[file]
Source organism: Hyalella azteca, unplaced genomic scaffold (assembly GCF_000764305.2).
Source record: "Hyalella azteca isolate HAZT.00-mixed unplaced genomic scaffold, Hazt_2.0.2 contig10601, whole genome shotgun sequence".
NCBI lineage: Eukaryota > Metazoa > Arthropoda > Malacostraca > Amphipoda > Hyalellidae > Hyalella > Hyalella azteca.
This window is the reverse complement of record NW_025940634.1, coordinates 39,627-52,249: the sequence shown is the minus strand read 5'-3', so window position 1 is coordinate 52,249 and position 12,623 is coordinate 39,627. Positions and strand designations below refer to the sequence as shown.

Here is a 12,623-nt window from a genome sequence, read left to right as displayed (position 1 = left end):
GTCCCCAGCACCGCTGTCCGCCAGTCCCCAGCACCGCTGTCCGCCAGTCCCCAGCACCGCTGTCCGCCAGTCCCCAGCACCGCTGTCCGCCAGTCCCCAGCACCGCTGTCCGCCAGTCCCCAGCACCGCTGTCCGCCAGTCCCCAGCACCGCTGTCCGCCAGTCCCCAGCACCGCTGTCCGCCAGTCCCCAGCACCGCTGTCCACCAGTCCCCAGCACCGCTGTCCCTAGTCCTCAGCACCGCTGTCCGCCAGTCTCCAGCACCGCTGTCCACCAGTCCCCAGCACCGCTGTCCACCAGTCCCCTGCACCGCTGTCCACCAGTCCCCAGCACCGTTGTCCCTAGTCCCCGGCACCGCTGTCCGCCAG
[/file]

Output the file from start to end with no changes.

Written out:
Source organism: Hyalella azteca, unplaced genomic scaffold (assembly GCF_000764305.2).
Source record: "Hyalella azteca isolate HAZT.00-mixed unplaced genomic scaffold, Hazt_2.0.2 contig10601, whole genome shotgun sequence".
NCBI lineage: Eukaryota > Metazoa > Arthropoda > Malacostraca > Amphipoda > Hyalellidae > Hyalella > Hyalella azteca.
This window is the reverse complement of record NW_025940634.1, coordinates 39,627-52,249: the sequence shown is the minus strand read 5'-3', so window position 1 is coordinate 52,249 and position 12,623 is coordinate 39,627. Positions and strand designations below refer to the sequence as shown.

Here is a 12,623-nt window from a genome sequence, read left to right as displayed (position 1 = left end):
GTCCCCAGCACCGCTGTCCGCCAGTCCCCAGCACCGCTGTCCGCCAGTCCCCAGCACCGCTGTCCGCCAGTCCCCAGCACCGCTGTCCGCCAGTCCCCAGCACCGCTGTCCGCCAGTCCCCAGCACCGCTGTCCGCCAGTCCCCAGCACCGCTGTCCGCCAGTCCCCAGCACCGCTGTCCGCCAGTCCCCAGCACCGCTGTCCACCAGTCCCCAGCACCGCTGTCCCTAGTCCTCAGCACCGCTGTCCGCCAGTCTCCAGCACCGCTGTCCACCAGTCCCCAGCACCGCTGTCCACCAGTCCCCTGCACCGCTGTCCACCAGTCCCCAGCACCGTTGTCCCTAGTCCCCGGCACCGCTGTCCGCCAG